Most teachers also said in the survey that they still have some autonomy in the classroom.

The federal government also found charter school teachers are less experienced than public school teachers. Charter school teachers are less likely to have a Masters Degree.

In other statistical news, the AFT did a poll on what parents want. It looks like the parents agree with the teachers on education for the most part. Here is an example:

Parents Want Quality Neighborhood Public Schools More than Choice.

With which statement do you agree more?

I want a good quality neighborhood public school I can send my children to: 71%

I want to have more choiceof which schools I can send my children to: 29%.

Those numbers include urban and non-urban parents.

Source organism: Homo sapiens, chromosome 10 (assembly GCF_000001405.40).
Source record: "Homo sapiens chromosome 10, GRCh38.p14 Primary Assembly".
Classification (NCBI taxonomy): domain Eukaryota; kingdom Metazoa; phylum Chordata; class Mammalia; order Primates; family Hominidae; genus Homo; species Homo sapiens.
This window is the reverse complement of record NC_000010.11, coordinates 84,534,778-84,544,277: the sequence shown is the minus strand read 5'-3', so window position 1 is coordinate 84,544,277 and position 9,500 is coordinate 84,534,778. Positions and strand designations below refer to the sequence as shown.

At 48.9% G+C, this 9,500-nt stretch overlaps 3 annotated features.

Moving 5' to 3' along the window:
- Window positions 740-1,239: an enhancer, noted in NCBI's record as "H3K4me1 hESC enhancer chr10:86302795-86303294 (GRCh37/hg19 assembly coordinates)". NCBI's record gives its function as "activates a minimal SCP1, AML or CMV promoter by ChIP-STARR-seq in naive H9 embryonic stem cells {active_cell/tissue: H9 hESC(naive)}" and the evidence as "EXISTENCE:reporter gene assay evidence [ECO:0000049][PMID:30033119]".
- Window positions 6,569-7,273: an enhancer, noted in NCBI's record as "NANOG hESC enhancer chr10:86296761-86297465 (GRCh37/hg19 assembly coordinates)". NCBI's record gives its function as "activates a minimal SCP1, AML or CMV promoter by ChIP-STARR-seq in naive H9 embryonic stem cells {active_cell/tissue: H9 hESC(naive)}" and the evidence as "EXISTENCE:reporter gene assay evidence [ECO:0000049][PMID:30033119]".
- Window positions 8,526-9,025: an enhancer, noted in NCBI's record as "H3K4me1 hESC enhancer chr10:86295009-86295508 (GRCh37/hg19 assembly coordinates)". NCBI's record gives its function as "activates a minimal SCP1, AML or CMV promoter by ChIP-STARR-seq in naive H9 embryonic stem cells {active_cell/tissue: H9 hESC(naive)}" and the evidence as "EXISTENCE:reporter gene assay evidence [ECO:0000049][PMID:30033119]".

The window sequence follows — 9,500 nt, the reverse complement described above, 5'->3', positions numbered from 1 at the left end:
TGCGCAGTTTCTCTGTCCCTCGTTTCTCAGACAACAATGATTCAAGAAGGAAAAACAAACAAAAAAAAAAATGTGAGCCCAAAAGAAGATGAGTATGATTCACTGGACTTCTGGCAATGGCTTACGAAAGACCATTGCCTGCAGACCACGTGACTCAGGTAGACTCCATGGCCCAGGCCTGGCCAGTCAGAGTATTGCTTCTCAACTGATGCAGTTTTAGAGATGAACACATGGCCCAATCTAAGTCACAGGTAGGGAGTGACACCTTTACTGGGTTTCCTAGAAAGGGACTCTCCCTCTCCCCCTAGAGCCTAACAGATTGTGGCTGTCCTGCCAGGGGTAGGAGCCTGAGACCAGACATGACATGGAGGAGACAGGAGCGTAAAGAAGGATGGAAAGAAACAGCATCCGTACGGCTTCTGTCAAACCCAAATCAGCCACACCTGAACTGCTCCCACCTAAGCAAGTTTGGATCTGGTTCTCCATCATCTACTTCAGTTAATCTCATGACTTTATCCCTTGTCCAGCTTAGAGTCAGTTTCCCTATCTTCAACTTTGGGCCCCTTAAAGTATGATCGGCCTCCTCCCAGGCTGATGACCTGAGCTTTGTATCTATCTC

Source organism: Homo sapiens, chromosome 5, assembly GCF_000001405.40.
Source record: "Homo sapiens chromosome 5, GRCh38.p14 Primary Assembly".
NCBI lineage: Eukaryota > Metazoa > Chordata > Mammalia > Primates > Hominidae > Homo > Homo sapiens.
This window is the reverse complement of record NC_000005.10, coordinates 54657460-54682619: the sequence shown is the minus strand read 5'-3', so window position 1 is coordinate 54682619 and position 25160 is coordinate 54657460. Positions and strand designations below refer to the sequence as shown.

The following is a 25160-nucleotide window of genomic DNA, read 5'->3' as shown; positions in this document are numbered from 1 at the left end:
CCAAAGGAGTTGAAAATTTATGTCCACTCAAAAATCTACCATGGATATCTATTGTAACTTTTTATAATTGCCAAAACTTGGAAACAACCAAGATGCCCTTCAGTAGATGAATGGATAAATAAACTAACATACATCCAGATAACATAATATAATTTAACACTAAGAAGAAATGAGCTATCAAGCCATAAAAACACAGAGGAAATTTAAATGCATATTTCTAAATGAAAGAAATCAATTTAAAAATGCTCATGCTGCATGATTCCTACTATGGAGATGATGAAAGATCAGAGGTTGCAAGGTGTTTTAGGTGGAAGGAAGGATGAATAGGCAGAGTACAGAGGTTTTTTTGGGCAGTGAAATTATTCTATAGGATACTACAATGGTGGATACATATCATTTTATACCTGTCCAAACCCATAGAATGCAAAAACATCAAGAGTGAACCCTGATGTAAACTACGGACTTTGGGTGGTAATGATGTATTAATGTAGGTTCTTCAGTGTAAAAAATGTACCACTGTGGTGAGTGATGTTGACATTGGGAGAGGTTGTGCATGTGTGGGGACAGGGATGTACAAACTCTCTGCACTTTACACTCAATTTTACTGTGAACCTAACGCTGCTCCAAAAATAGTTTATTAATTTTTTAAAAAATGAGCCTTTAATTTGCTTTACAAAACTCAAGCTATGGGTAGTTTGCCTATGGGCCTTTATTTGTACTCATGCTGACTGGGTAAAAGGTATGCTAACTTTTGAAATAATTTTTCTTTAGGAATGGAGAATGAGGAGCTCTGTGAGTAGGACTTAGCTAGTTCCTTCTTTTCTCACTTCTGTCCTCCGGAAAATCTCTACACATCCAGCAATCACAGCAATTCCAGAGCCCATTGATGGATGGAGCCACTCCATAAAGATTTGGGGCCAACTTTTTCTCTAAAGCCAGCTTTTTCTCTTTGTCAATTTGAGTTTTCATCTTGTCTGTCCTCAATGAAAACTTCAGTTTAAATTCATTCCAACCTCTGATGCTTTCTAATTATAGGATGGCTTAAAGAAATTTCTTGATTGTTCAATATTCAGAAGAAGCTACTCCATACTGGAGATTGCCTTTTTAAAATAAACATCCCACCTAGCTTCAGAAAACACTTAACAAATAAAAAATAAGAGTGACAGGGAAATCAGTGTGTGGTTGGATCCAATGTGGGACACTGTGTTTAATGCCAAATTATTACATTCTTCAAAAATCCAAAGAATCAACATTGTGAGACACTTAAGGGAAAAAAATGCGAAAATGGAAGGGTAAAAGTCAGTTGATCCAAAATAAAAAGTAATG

Just some statistics to look at in the middle of the week.


Anonymous said...

Hill lashed out at the president on Tuesday, saying Trump’s rise “is a direct result of white supremacy. Period. He is unqualified and unfit to be president. He is not a leader. And if he were not white, he never would have been elected.”

Imagine if the reverse was said about Obama. Classic double standard. How sad for our society. obama won because every single black voted for him. And bums want more free stuff.

James Eterno said...

The reverse was said about Obama. Trump was one of the leaders of the movement to doubt the authenticity of Obama's birth certificate.

Regardless, this has nothing to do with the posting. Please try to stay on topic.

Anonymous said...

Stay on topic. Repeat, stay on topic.